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The background of the story was a very political one. This was at the time of the FISA/FOCA war for control of the sport.

 The Bernie Ecclestone/Max Mosley-led FOCA group, comprising mainly the British teams that accounted for about 70% of the grid, we're in deep disagreement with FIA President Jean-Marie Balestre about his banning of the side skirts that were a crucial part of generating ground effect downforce from the seedpods.

FOCA had even threatened to break away and form its own series for 1981, the World Professional Drivers’ Championship, and had gone as far as staging a race at Kyalami, South Africa.

Aligned on the governing body’s side were Renault, Ferrari, Alfa Romeo and the small Italian Osella team. The South African race had the effect of calling Balestre’s bluff on the threat of the breakaway series and an uneasy compromise was reached between the two warring sides.

But the uncertainty over the winter about what was happening and whether the original FIA-sanctioned World Championship, inaugurated in 1950, was coming to an end caused Goodyear – one of the two main tyre suppliers – to announce their withdrawal from the sport.

 Furthermore, they were facing budget pressure and were highly dissatisfied with having to supply and service almost all of the field at a time when their rivals Michelin were able to work with just two top teams, Renault and Ferrari.

Only when Michelin then agreed to fill the void left by Goodyear was the ’81 season even able to get underway at all! But with Michelin now carrying the burden of supplying the field, Goodyear made a shock mid-season return – with the top two FOCA teams, Brabham (Bernie Ecclestone’s team) and Williams.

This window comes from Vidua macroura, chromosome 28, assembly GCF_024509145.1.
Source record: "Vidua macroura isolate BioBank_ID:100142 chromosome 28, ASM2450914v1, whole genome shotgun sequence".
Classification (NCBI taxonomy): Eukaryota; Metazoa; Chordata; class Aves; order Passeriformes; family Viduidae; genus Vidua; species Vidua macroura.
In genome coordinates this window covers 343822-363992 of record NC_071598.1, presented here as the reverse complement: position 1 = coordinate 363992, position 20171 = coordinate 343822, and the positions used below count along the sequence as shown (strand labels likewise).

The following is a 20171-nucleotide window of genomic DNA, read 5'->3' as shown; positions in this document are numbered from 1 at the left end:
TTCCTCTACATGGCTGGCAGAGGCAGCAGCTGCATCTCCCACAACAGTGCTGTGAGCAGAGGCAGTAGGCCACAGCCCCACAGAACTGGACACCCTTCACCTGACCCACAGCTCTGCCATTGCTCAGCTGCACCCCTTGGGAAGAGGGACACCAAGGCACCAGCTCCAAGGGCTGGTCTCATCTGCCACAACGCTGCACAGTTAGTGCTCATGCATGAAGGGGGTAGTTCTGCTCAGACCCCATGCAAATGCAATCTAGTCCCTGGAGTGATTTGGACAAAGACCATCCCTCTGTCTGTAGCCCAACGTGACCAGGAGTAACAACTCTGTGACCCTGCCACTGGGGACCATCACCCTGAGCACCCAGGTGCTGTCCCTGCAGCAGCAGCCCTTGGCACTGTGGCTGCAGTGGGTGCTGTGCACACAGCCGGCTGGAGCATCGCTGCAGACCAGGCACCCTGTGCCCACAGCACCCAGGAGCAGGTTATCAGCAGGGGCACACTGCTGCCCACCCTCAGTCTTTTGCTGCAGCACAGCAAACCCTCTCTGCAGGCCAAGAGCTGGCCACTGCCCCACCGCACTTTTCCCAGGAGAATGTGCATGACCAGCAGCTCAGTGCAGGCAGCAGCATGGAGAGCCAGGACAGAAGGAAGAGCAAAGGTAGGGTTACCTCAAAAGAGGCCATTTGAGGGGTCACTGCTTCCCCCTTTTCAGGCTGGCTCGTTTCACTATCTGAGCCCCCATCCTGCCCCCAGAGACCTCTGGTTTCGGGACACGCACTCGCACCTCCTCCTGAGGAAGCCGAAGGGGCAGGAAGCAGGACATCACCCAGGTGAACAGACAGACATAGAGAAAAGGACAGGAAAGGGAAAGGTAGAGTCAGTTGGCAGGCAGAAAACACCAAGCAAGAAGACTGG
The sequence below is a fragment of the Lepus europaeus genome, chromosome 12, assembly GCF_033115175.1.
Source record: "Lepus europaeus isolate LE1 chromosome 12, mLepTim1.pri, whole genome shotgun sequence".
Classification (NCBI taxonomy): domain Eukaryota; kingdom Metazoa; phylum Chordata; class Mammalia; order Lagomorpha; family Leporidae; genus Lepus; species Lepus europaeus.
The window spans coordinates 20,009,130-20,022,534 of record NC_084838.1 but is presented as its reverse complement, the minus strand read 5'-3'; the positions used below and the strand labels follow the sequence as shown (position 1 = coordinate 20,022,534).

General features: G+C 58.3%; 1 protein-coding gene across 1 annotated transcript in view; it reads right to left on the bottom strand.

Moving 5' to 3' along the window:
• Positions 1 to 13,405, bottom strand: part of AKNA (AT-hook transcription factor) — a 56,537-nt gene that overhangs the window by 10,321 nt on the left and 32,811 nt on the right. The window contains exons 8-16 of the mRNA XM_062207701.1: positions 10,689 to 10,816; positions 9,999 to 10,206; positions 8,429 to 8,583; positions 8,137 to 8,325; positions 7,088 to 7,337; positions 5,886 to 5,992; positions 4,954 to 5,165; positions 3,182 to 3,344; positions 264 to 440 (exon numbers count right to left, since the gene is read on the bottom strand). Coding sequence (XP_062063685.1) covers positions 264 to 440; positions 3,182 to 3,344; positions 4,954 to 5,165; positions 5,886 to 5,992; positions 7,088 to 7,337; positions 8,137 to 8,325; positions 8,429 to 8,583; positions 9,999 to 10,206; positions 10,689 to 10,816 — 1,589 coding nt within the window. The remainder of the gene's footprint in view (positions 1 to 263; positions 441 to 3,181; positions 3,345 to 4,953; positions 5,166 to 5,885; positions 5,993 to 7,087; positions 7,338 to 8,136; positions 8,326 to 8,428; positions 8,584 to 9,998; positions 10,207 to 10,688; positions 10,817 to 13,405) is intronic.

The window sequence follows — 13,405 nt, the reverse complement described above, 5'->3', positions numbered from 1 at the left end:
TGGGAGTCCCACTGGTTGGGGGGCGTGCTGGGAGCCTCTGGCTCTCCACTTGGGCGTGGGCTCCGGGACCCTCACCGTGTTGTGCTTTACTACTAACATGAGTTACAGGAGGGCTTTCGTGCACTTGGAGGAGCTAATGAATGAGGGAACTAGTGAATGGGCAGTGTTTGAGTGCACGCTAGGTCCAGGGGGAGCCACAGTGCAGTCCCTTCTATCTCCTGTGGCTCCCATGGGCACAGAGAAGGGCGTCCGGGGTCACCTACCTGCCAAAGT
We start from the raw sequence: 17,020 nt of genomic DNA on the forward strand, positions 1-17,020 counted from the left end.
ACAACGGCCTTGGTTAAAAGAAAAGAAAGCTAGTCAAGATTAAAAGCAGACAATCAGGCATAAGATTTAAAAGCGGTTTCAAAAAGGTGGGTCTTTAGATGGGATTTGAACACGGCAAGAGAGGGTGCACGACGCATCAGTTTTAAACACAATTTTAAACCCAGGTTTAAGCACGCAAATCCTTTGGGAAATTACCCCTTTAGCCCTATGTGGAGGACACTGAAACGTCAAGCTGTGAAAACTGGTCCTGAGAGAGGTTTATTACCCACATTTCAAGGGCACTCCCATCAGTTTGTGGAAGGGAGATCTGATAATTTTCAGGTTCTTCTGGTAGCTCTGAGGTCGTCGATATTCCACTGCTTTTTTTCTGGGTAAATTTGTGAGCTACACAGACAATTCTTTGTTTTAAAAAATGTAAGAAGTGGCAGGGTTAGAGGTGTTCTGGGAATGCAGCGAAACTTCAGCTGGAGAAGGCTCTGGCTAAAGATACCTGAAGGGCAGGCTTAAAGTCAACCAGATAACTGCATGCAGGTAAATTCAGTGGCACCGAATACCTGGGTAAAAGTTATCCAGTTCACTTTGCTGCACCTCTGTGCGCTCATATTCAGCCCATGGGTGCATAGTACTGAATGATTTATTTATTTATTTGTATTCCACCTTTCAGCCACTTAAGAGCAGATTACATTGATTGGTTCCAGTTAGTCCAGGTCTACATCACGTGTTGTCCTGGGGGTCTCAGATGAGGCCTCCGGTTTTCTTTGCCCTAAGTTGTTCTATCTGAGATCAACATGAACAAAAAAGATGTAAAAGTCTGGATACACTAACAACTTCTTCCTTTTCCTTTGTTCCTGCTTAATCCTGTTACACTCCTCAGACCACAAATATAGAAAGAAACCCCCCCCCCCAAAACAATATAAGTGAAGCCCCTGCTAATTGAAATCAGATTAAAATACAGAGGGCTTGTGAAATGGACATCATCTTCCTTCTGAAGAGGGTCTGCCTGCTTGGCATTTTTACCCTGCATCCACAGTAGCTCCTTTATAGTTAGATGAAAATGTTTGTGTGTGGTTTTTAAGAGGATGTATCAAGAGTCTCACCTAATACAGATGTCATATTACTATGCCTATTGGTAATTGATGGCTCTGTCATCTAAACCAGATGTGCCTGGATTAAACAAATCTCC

Goodyear had neatly switched the cost of supplying most of the field onto their rivals, allowing them to concentrate their budget on development with two top teams, the very situation that Michelin had previously enjoyed.

 Ecclestone had played a key role in convincing Goodyear to come back, not only for competitive reasons but because a separate tyre supplier meant FISA had less hold over FOCA as their battle rumbled on.

This is all highly relevant to what played out on that July afternoon in Dijon. The French race marked Goodyear’s return. But it did so with a very conservative range of four compounds, from the hardest ‘A’ through to the softest ‘D’.

 Goodyear was adamant they would no longer be running to the expense of qualifying tyres that would be thrown away after one or two flying laps. So even the softest Goodyear tyre brought to Dijon was capable of doing a full race distance.

 This was the season before Brabham re-introduced the mid-race pit stop to F1 and in ’81 the convention was still that Grands Prix ran non-stop on a single set of tyres for each car.

The Goodyear D compound was so robust that neither Brabham nor Williams bothered with the harder, slower A, B or C, as it was clear Goodyear on their return, had pitched the compounds rather too hard.

The D was, however, a very fast race tyre – faster than anything in Michelin’s armoury. Michelin was able to supply their much softer 307 tyres for qualifying, enabling Renault’s Rene Arnoux to qualify on pole in the turbocharged Renault ahead of John Watson in the radical new carbon fibre McLaren MP4/1 – and the second Renault of Prost, all shod with Michelins.

The 307 wasn’t a radically soft qualifying tyre. But it was a qualifying tyre.

It could do a few laps, but certainly not a race distance, which at Dijon was set for 80 laps. With no Goodyear to compete against, Michelin had moved away from the super-sticky single-lap rubber.

For the race, Michelin had a much more robust, but slower, tyre that was no match for the Goodyear D.

 The fact that Piquet qualified his Brabham BT49 fourth-fastest on the much harder Goodyear, of a compound capable of going the full distance, suggested he was actually the race favourite Everything seemed poised for a triumphant Goodyear return.
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